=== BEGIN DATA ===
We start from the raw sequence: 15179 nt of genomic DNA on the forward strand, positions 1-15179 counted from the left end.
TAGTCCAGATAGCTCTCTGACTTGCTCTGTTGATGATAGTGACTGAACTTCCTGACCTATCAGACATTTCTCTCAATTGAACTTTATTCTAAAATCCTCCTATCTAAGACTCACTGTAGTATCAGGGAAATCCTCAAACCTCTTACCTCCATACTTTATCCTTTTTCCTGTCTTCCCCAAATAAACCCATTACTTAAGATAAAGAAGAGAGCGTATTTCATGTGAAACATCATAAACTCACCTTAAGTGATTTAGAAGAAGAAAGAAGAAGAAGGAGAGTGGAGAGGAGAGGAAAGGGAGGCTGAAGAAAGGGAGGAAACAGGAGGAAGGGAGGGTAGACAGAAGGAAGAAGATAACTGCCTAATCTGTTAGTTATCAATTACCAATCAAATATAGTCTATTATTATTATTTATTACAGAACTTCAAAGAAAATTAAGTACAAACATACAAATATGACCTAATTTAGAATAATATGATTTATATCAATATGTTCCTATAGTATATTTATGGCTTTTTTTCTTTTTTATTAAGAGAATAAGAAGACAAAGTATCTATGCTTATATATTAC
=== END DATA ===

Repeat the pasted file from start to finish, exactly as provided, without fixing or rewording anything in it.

We start from the raw sequence: 15179 nt of genomic DNA on the forward strand, positions 1-15179 counted from the left end.
TAGTCCAGATAGCTCTCTGACTTGCTCTGTTGATGATAGTGACTGAACTTCCTGACCTATCAGACATTTCTCTCAATTGAACTTTATTCTAAAATCCTCCTATCTAAGACTCACTGTAGTATCAGGGAAATCCTCAAACCTCTTACCTCCATACTTTATCCTTTTTCCTGTCTTCCCCAAATAAACCCATTACTTAAGATAAAGAAGAGAGCGTATTTCATGTGAAACATCATAAACTCACCTTAAGTGATTTAGAAGAAGAAAGAAGAAGAAGGAGAGTGGAGAGGAGAGGAAAGGGAGGCTGAAGAAAGGGAGGAAACAGGAGGAAGGGAGGGTAGACAGAAGGAAGAAGATAACTGCCTAATCTGTTAGTTATCAATTACCAATCAAATATAGTCTATTATTATTATTTATTACAGAACTTCAAAGAAAATTAAGTACAAACATACAAATATGACCTAATTTAGAATAATATGATTTATATCAATATGTTCCTATAGTATATTTATGGCTTTTTTTCTTTTTTATTAAGAGAATAAGAAGACAAAGTATCTATGCTTATATATTAC